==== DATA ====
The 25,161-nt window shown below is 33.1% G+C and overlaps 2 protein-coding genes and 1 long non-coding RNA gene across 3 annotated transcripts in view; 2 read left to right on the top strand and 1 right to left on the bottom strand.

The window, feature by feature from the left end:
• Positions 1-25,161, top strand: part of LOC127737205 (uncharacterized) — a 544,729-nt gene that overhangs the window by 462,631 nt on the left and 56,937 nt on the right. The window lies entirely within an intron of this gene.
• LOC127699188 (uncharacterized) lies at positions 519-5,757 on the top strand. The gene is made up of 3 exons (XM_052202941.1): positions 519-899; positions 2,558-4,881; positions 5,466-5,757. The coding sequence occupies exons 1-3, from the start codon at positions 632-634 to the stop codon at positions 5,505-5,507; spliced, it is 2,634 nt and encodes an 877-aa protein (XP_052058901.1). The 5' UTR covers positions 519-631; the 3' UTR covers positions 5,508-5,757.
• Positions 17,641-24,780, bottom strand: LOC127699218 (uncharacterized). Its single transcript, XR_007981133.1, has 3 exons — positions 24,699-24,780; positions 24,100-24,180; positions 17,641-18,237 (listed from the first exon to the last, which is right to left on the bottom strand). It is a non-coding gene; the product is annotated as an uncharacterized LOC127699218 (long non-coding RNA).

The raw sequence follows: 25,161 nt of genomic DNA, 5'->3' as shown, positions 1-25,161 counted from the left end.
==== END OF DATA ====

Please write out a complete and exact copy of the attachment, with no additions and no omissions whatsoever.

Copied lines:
The 25,161-nt window shown below is 33.1% G+C and overlaps 2 protein-coding genes and 1 long non-coding RNA gene across 3 annotated transcripts in view; 2 read left to right on the top strand and 1 right to left on the bottom strand.

The window, feature by feature from the left end:
• Positions 1-25,161, top strand: part of LOC127737205 (uncharacterized) — a 544,729-nt gene that overhangs the window by 462,631 nt on the left and 56,937 nt on the right. The window lies entirely within an intron of this gene.
• LOC127699188 (uncharacterized) lies at positions 519-5,757 on the top strand. The gene is made up of 3 exons (XM_052202941.1): positions 519-899; positions 2,558-4,881; positions 5,466-5,757. The coding sequence occupies exons 1-3, from the start codon at positions 632-634 to the stop codon at positions 5,505-5,507; spliced, it is 2,634 nt and encodes an 877-aa protein (XP_052058901.1). The 5' UTR covers positions 519-631; the 3' UTR covers positions 5,508-5,757.
• Positions 17,641-24,780, bottom strand: LOC127699218 (uncharacterized). Its single transcript, XR_007981133.1, has 3 exons — positions 24,699-24,780; positions 24,100-24,180; positions 17,641-18,237 (listed from the first exon to the last, which is right to left on the bottom strand). It is a non-coding gene; the product is annotated as an uncharacterized LOC127699218 (long non-coding RNA).

The raw sequence follows: 25,161 nt of genomic DNA, 5'->3' as shown, positions 1-25,161 counted from the left end.